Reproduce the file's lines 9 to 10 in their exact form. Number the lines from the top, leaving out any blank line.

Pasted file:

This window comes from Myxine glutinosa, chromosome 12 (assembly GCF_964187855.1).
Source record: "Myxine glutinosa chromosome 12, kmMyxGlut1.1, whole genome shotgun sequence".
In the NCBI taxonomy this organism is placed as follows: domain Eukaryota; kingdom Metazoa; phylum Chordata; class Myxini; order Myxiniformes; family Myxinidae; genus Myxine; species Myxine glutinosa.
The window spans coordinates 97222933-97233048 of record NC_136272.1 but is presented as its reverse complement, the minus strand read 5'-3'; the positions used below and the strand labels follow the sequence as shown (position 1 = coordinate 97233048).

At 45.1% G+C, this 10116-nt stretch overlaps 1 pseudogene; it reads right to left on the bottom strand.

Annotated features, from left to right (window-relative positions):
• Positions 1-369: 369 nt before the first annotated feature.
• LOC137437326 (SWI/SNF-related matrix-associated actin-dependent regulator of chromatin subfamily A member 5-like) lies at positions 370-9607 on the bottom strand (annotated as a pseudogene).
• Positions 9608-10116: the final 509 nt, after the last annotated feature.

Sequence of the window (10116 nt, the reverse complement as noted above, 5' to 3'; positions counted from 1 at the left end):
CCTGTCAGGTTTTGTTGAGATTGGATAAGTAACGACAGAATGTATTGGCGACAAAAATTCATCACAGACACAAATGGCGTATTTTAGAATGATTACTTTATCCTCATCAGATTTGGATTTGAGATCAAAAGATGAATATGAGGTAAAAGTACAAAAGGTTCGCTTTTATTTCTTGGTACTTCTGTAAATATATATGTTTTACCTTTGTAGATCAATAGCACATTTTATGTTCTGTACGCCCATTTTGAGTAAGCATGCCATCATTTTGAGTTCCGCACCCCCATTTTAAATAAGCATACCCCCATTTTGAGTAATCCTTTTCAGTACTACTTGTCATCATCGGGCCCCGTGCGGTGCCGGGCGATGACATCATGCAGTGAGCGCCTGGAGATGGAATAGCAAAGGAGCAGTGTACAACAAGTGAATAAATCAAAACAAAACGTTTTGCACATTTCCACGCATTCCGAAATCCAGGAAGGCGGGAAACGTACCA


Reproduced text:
• Positions 9608-10116: the final 509 nt, after the last annotated feature.

Sequence of the window (10116 nt, the reverse complement as noted above, 5' to 3'; positions counted from 1 at the left end):